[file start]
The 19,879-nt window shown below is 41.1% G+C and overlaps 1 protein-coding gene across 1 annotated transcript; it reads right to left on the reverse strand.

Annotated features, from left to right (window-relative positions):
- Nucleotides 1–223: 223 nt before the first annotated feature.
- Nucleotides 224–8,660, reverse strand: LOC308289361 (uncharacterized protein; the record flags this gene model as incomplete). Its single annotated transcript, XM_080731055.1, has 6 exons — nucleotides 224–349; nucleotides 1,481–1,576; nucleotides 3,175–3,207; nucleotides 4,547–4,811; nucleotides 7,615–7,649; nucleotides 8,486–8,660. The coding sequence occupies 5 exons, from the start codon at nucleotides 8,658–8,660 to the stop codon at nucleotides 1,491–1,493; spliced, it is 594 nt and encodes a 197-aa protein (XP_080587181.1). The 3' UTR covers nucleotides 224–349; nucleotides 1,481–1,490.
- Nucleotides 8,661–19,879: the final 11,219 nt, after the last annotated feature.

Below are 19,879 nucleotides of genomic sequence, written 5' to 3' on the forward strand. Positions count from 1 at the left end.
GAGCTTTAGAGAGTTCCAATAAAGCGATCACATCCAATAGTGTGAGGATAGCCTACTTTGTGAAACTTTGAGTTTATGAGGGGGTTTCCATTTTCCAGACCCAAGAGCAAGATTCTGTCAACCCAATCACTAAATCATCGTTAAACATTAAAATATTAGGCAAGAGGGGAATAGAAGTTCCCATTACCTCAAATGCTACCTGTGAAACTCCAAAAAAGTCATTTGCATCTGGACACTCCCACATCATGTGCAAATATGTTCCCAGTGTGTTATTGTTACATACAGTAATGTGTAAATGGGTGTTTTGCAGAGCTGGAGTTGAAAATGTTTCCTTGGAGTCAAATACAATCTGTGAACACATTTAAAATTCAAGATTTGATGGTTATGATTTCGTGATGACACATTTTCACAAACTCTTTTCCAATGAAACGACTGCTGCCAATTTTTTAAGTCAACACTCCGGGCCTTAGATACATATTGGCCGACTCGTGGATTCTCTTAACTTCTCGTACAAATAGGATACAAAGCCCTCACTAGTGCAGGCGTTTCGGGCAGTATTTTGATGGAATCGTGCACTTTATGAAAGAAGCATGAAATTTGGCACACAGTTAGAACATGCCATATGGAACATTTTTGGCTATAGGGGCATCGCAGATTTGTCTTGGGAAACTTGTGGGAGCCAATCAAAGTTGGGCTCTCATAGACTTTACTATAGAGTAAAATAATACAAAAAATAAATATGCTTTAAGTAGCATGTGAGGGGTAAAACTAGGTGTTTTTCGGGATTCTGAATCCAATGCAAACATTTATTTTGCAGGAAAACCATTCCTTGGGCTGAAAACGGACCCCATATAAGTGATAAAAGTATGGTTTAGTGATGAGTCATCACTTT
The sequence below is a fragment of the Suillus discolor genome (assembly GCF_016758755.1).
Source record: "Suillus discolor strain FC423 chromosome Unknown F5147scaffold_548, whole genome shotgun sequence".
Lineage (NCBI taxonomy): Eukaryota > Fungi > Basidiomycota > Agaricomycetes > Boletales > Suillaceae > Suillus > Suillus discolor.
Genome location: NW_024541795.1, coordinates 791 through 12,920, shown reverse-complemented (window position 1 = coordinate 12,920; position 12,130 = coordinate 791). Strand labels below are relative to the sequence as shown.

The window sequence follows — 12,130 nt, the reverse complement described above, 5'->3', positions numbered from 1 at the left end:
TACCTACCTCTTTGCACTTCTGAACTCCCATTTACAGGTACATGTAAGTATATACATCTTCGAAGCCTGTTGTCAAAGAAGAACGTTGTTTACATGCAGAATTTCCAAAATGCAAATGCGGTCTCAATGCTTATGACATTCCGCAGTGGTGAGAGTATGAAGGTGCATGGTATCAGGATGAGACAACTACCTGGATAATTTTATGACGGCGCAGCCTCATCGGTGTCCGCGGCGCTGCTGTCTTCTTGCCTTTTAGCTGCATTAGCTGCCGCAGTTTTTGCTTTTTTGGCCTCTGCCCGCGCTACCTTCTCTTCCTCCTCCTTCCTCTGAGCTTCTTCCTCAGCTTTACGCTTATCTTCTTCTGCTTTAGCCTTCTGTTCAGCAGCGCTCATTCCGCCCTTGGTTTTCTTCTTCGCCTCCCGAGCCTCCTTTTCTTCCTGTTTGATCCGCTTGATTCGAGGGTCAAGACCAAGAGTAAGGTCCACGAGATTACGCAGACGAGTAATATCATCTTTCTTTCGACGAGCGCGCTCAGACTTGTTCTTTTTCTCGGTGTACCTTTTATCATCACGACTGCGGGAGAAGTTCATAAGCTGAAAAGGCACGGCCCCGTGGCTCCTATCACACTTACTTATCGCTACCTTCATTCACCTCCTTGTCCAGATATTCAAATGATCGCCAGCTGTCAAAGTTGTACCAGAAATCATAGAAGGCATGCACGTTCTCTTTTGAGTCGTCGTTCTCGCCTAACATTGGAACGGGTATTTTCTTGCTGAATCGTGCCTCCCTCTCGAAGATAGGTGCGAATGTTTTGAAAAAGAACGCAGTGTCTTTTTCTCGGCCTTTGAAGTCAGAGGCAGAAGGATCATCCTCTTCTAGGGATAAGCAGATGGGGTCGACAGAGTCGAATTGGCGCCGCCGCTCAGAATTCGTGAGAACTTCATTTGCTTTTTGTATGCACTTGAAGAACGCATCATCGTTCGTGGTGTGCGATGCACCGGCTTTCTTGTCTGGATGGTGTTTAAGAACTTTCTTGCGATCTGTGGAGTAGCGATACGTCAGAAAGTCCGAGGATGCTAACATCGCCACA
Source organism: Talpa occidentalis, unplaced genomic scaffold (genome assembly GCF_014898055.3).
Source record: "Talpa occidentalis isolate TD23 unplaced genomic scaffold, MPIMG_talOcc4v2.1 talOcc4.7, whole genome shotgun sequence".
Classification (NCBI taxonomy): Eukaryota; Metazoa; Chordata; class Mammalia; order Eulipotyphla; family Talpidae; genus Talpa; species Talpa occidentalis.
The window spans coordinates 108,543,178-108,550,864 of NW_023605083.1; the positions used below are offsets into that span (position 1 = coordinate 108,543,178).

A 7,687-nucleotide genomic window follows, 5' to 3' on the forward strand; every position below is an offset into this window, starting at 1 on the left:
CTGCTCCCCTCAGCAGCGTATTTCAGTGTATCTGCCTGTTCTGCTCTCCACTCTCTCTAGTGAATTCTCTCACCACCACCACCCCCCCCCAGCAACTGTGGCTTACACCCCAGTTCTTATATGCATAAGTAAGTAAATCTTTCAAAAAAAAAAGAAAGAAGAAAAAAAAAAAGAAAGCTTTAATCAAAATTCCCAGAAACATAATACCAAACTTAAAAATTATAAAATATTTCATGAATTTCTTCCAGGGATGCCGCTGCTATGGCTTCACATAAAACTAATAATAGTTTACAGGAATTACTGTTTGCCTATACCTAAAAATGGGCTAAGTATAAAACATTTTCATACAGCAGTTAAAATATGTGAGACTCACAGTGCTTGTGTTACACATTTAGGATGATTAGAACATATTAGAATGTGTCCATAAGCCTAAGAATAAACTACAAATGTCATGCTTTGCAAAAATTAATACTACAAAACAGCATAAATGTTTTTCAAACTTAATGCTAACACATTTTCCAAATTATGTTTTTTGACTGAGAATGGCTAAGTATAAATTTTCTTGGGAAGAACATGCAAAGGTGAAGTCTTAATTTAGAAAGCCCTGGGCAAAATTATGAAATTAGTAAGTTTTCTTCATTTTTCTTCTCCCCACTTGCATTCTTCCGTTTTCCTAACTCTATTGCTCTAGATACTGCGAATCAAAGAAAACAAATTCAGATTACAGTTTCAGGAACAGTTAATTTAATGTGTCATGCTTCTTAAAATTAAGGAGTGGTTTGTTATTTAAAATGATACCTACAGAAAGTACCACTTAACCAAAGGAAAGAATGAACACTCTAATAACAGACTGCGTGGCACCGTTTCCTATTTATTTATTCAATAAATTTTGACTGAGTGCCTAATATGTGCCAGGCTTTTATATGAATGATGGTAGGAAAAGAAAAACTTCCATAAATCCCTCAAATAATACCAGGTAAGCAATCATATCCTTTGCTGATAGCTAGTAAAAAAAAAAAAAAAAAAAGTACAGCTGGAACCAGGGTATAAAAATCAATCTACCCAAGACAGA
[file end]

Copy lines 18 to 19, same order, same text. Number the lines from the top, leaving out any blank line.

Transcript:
A 7,687-nucleotide genomic window follows, 5' to 3' on the forward strand; every position below is an offset into this window, starting at 1 on the left:
CTGCTCCCCTCAGCAGCGTATTTCAGTGTATCTGCCTGTTCTGCTCTCCACTCTCTCTAGTGAATTCTCTCACCACCACCACCCCCCCCCAGCAACTGTGGCTTACACCCCAGTTCTTATATGCATAAGTAAGTAAATCTTTCAAAAAAAAAAGAAAGAAGAAAAAAAAAAAGAAAGCTTTAATCAAAATTCCCAGAAACATAATACCAAACTTAAAAATTATAAAATATTTCATGAATTTCTTCCAGGGATGCCGCTGCTATGGCTTCACATAAAACTAATAATAGTTTACAGGAATTACTGTTTGCCTATACCTAAAAATGGGCTAAGTATAAAACATTTTCATACAGCAGTTAAAATATGTGAGACTCACAGTGCTTGTGTTACACATTTAGGATGATTAGAACATATTAGAATGTGTCCATAAGCCTAAGAATAAACTACAAATGTCATGCTTTGCAAAAATTAATACTACAAAACAGCATAAATGTTTTTCAAACTTAATGCTAACACATTTTCCAAATTATGTTTTTTGACTGAGAATGGCTAAGTATAAATTTTCTTGGGAAGAACATGCAAAGGTGAAGTCTTAATTTAGAAAGCCCTGGGCAAAATTATGAAATTAGTAAGTTTTCTTCATTTTTCTTCTCCCCACTTGCATTCTTCCGTTTTCCTAACTCTATTGCTCTAGATACTGCGAATCAAAGAAAACAAATTCAGATTACAGTTTCAGGAACAGTTAATTTAATGTGTCATGCTTCTTAAAATTAAGGAGTGGTTTGTTATTTAAAATGATACCTACAGAAAGTACCACTTAACCAAAGGAAAGAATGAACACTCTAATAACAGACTGCGTGGCACCGTTTCCTATTTATTTATTCAATAAATTTTGACTGAGTGCCTAATATGTGCCAGGCTTTTATATGAATGATGGTAGGAAAAGAAAAACTTCCATAAATCCCTCAAATAATACCAGGTAAGCAATCATATCCTTTGCTGATAGCTAGTAAAAAAAAAAAAAAAAAAAGTACAGCTGGAACCAGGGTATAAAAATCAATCTACCCAAGACAGA